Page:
Dams and Landslides

China’s Three Gorges dam to begin flood control with a bang

Environment News Service
December 15, 1999

Beijing: The moment of truth for the world’s largest dam will arrive on June 6. The main concrete wall of the Three Gorges dam on the Yangtze River must begin to hold water after a temporary cofferdam is demolished in a series of planned explosions.

The last of three cofferdams used in building the massive dam, the 140 meter (460 feet) high and 580 meter (.3 mile) long cofferdam generated power for construction crews building the main dam’s right bank and served as a temporary barrier, excluding water from an area of the main dam that will soon be submerged.

The final concrete was poured for the dam’s main wall on May 20, so the cofferdam is no longer needed, and preparations for the June 6 blasting operation have been completed, said a source with the China Three Gorges Project Corporation.

About 200,000 cubic meters of concrete will be removed during demolition. Explosives have been placed 35 meters (115 feet) underwater, making the blast “extremely difficult,” said the company.

The cofferdam removal means the main dam is expected to begin its flood control function in time for the 2006 flood season. China’s main flood season usually lasts from June to August.

The dam is planned to protect 1.5 million hectares of farmland and towns in the Jianghan Plain and Dongting Lake area from flood damage. The region is inhabited by some 15 million people.

Officials with the China Three Gorges Project Corporation say the dam was engineered to prevent 10 year floods, control 100 year floods and “even in case of a rare occurrence of 1,000 year flood, mass damages or injuries can still be prevented.”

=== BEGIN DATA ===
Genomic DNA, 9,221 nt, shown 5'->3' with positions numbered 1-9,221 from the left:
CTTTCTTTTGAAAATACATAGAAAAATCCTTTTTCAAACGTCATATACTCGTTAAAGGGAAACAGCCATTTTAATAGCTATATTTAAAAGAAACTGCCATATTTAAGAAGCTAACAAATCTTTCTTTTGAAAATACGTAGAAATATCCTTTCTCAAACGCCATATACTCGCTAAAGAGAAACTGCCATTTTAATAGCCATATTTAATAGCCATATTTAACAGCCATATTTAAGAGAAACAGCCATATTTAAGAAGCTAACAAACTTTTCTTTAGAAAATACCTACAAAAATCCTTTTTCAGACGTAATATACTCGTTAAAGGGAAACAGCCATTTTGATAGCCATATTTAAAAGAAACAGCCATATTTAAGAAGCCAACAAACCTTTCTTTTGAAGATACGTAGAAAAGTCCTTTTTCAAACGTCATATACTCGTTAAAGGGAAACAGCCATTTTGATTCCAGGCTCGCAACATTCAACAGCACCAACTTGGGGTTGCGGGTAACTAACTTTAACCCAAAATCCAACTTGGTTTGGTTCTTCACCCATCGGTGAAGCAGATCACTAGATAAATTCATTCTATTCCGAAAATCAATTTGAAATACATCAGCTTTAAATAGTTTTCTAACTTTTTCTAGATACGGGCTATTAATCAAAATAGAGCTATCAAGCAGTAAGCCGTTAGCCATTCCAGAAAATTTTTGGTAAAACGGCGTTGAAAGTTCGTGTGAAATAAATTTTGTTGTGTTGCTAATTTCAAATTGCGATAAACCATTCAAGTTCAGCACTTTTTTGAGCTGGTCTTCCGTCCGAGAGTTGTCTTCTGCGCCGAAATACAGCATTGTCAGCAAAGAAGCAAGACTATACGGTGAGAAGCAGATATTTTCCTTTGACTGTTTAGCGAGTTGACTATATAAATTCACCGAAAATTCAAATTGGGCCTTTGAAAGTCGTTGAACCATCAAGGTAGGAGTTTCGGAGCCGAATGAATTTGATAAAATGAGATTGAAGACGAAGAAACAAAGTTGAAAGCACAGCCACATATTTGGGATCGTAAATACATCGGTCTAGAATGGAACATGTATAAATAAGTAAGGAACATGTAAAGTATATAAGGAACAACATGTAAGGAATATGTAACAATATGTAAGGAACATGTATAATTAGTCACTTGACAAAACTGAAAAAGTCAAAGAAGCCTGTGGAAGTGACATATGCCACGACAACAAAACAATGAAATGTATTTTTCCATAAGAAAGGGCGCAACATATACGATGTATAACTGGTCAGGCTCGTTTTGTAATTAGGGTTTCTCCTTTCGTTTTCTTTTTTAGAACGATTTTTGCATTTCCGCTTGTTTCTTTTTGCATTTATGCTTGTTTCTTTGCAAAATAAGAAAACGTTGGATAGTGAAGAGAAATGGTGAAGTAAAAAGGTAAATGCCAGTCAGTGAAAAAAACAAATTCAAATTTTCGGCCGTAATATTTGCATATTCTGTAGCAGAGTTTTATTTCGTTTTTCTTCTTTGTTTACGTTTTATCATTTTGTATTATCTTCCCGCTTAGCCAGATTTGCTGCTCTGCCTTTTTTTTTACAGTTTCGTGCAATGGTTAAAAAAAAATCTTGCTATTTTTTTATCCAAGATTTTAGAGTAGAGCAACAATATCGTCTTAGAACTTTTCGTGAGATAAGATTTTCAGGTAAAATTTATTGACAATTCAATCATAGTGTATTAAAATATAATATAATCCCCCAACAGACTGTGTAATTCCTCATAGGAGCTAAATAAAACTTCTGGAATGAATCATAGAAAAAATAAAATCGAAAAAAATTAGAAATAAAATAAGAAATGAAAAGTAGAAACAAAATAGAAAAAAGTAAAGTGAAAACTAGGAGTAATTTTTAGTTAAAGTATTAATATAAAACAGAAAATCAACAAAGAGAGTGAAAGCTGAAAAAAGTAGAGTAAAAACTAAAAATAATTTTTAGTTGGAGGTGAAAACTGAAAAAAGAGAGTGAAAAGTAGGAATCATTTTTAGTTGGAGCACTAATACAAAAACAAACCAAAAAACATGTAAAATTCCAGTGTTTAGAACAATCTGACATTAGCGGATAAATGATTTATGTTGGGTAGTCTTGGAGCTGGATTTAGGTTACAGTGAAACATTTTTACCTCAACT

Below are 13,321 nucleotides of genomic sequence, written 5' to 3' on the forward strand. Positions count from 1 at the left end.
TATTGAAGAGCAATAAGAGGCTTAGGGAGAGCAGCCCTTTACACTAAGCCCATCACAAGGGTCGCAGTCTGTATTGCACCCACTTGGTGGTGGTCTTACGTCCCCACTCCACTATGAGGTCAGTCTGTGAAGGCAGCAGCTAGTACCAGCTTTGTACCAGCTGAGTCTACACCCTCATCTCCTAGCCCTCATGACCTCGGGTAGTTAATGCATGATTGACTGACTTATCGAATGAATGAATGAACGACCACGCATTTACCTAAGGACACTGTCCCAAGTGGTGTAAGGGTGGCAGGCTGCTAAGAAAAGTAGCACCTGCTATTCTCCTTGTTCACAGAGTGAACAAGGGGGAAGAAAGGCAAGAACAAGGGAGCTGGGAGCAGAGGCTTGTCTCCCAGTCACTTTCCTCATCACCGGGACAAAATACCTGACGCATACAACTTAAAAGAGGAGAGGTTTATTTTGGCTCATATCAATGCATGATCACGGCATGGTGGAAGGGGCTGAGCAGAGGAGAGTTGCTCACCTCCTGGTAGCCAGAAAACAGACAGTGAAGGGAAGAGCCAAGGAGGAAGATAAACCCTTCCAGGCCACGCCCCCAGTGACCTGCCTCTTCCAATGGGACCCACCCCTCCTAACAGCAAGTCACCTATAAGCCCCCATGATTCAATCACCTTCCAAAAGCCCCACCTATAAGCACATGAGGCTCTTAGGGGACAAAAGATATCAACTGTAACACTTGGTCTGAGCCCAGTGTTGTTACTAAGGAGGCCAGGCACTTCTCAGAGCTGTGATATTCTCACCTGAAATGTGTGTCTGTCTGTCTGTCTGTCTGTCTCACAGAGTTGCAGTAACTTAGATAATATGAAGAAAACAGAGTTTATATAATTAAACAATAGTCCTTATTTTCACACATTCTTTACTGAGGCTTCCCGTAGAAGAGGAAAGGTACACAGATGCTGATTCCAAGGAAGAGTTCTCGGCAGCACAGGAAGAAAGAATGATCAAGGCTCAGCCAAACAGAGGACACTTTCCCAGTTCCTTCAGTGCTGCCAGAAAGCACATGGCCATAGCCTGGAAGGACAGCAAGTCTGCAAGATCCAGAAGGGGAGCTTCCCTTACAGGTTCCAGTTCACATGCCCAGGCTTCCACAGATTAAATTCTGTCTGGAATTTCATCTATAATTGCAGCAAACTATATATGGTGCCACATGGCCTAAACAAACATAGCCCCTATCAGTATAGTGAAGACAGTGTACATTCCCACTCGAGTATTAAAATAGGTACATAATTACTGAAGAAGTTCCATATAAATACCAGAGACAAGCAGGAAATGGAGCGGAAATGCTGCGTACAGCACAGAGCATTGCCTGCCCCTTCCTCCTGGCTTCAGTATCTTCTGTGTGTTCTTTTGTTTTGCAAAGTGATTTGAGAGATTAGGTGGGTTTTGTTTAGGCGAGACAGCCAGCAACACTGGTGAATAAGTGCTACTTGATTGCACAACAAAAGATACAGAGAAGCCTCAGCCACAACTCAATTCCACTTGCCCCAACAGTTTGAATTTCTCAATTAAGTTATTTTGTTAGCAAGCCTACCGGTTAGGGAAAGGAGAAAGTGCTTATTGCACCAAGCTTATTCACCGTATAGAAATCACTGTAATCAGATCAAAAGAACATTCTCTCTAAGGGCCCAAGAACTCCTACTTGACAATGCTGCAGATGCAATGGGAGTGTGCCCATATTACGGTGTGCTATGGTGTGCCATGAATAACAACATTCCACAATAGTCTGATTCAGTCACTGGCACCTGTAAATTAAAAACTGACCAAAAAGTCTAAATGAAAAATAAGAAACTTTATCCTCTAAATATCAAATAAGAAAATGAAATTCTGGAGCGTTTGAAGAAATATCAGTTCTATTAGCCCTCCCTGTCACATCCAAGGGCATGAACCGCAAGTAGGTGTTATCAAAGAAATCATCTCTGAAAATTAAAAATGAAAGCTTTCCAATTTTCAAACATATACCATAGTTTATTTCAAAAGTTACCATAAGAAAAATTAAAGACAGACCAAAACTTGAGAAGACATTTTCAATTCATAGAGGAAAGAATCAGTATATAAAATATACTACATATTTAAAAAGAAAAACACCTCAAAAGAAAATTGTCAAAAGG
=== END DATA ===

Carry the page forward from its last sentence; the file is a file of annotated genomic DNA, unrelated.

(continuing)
Deadly floods are a frequent occurrance along the Yangtze, China’s longest and the world’s third longest river, after the Nile and the Amazon. Floods have claimed more than one million lives in the past 100 years. The latest flood in 1998 claimed about 1,000 lives and caused approximately 100 billion yuan (US$12.5 billion) in economic losses.

The Three Gorges – the Qutang, Wuxia and Xiling Gorges – extend for about 200 kilometers on the upper and middle reaches of the Yangtze River.

The 185 meter (607 foot) high and 2,309 meter (1.4 mile) long dam across the middle reach of the Three Gorges is the world’s largest dam of reinforced concrete, with a total of 28 million cubic meters of concrete poured.

Located in the central province of Hubei, near the town of Sandouping, the massive dam is said to have cost US$25 billion over the 17 years it has been in planning and construction.

Designed for power generation as well as flood control, when operating at full capacity, now scheduled for 2008, the project’s 26 hydropower turbines are expected to produce 18.2 million kilowatts, up to one-ninth of China’s output.

Compared to the coal-fired power stations with equivalent generating capacity, the Three Gorges Power Plant will decrease emission of 100 million tons of the greenhouse gas carbon dioxide, according to the China Three Gorges Project Corporation. The emission of two million tons of sulfur dioxide and 0.37 million tons of nitrogen oxides, which both contribute to acid rain, will also be prevented, company officials said.

The project includes the largest system of locks ever built, engineered to bring cargo ships 1,500 miles inland to Chongqing, the capital of the municipality carved from Sichuan province in 1997 to govern the project.

Pu Haiqing, deputy director of the State Council Three Gorges Project Construction Committee, told the official state news agency Xinhua that the completion of the dam completes just one phase of the project, and a great deal of work remains, including resettlement and environmental protection.